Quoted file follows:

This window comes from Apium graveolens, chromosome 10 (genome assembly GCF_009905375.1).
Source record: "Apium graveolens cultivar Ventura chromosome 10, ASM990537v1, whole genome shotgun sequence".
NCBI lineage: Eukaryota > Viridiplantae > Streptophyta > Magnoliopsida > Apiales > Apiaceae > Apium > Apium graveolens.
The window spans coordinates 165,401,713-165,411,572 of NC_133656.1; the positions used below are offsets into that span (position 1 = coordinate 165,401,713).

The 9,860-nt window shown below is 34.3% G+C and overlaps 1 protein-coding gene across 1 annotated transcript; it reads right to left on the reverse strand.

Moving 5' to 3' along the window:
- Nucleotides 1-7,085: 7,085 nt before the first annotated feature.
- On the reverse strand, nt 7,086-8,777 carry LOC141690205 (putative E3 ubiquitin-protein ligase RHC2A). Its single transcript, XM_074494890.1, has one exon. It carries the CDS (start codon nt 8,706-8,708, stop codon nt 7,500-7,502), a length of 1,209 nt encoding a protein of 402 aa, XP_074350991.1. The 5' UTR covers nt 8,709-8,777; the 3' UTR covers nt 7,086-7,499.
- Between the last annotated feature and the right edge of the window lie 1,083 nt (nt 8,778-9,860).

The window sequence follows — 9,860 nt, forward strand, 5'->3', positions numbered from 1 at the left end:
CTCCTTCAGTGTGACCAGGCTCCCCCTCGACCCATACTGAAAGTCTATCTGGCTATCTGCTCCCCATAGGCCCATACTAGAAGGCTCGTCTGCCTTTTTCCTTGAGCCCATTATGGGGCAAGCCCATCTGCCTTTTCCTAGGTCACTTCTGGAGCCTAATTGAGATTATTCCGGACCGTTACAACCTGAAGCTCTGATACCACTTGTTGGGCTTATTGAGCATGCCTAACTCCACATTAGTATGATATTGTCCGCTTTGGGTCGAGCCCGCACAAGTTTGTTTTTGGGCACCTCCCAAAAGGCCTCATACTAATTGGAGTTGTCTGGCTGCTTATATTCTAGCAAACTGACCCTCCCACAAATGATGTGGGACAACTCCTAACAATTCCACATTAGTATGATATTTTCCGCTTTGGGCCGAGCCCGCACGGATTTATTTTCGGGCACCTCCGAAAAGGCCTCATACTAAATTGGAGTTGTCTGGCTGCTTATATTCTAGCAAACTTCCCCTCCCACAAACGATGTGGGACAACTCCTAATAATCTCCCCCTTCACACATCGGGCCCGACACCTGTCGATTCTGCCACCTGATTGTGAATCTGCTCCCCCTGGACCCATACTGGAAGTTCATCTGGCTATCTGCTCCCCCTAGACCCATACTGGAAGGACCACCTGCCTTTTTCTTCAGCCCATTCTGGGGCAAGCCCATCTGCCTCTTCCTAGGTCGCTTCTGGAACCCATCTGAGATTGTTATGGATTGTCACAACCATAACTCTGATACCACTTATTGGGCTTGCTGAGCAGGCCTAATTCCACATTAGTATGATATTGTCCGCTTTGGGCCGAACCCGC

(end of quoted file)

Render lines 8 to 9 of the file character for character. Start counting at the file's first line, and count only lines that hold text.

- On the reverse strand, nt 7,086-8,777 carry LOC141690205 (putative E3 ubiquitin-protein ligase RHC2A). Its single transcript, XM_074494890.1, has one exon. It carries the CDS (start codon nt 8,706-8,708, stop codon nt 7,500-7,502), a length of 1,209 nt encoding a protein of 402 aa, XP_074350991.1. The 5' UTR covers nt 8,709-8,777; the 3' UTR covers nt 7,086-7,499.
- Between the last annotated feature and the right edge of the window lie 1,083 nt (nt 8,778-9,860).